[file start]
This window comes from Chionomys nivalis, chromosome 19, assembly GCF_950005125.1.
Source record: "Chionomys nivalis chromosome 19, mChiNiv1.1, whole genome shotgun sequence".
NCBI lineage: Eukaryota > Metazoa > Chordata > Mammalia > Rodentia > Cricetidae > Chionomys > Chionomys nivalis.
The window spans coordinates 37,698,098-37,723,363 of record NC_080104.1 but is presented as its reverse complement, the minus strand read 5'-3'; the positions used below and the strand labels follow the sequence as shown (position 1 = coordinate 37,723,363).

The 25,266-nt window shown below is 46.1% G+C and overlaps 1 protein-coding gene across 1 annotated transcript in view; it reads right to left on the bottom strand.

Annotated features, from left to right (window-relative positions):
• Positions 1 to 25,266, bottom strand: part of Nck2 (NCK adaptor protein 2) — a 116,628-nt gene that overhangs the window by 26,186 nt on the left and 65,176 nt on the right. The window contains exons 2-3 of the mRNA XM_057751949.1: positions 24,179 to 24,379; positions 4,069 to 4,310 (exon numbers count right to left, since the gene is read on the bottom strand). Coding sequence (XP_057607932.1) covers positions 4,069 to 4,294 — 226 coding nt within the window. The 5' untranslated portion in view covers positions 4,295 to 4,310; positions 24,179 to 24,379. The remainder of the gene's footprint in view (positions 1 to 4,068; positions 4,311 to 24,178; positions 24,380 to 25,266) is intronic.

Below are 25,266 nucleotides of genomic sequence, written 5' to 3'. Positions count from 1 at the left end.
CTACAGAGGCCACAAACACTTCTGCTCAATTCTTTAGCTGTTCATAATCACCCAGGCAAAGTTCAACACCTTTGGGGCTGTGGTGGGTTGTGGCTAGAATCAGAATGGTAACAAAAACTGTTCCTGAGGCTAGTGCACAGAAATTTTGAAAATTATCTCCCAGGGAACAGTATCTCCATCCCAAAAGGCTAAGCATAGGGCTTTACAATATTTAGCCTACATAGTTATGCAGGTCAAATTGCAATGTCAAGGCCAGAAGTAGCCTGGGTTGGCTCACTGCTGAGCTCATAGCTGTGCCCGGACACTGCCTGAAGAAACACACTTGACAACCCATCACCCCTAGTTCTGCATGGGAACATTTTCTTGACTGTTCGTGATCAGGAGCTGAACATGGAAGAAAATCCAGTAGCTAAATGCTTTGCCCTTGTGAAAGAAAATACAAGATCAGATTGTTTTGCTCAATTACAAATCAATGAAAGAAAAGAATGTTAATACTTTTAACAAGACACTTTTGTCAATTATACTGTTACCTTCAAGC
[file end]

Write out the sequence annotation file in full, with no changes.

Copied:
This window comes from Chionomys nivalis, chromosome 19, assembly GCF_950005125.1.
Source record: "Chionomys nivalis chromosome 19, mChiNiv1.1, whole genome shotgun sequence".
NCBI lineage: Eukaryota > Metazoa > Chordata > Mammalia > Rodentia > Cricetidae > Chionomys > Chionomys nivalis.
The window spans coordinates 37,698,098-37,723,363 of record NC_080104.1 but is presented as its reverse complement, the minus strand read 5'-3'; the positions used below and the strand labels follow the sequence as shown (position 1 = coordinate 37,723,363).

The 25,266-nt window shown below is 46.1% G+C and overlaps 1 protein-coding gene across 1 annotated transcript in view; it reads right to left on the bottom strand.

Annotated features, from left to right (window-relative positions):
• Positions 1 to 25,266, bottom strand: part of Nck2 (NCK adaptor protein 2) — a 116,628-nt gene that overhangs the window by 26,186 nt on the left and 65,176 nt on the right. The window contains exons 2-3 of the mRNA XM_057751949.1: positions 24,179 to 24,379; positions 4,069 to 4,310 (exon numbers count right to left, since the gene is read on the bottom strand). Coding sequence (XP_057607932.1) covers positions 4,069 to 4,294 — 226 coding nt within the window. The 5' untranslated portion in view covers positions 4,295 to 4,310; positions 24,179 to 24,379. The remainder of the gene's footprint in view (positions 1 to 4,068; positions 4,311 to 24,178; positions 24,380 to 25,266) is intronic.

Below are 25,266 nucleotides of genomic sequence, written 5' to 3'. Positions count from 1 at the left end.
CTACAGAGGCCACAAACACTTCTGCTCAATTCTTTAGCTGTTCATAATCACCCAGGCAAAGTTCAACACCTTTGGGGCTGTGGTGGGTTGTGGCTAGAATCAGAATGGTAACAAAAACTGTTCCTGAGGCTAGTGCACAGAAATTTTGAAAATTATCTCCCAGGGAACAGTATCTCCATCCCAAAAGGCTAAGCATAGGGCTTTACAATATTTAGCCTACATAGTTATGCAGGTCAAATTGCAATGTCAAGGCCAGAAGTAGCCTGGGTTGGCTCACTGCTGAGCTCATAGCTGTGCCCGGACACTGCCTGAAGAAACACACTTGACAACCCATCACCCCTAGTTCTGCATGGGAACATTTTCTTGACTGTTCGTGATCAGGAGCTGAACATGGAAGAAAATCCAGTAGCTAAATGCTTTGCCCTTGTGAAAGAAAATACAAGATCAGATTGTTTTGCTCAATTACAAATCAATGAAAGAAAAGAATGTTAATACTTTTAACAAGACACTTTTGTCAATTATACTGTTACCTTCAAGC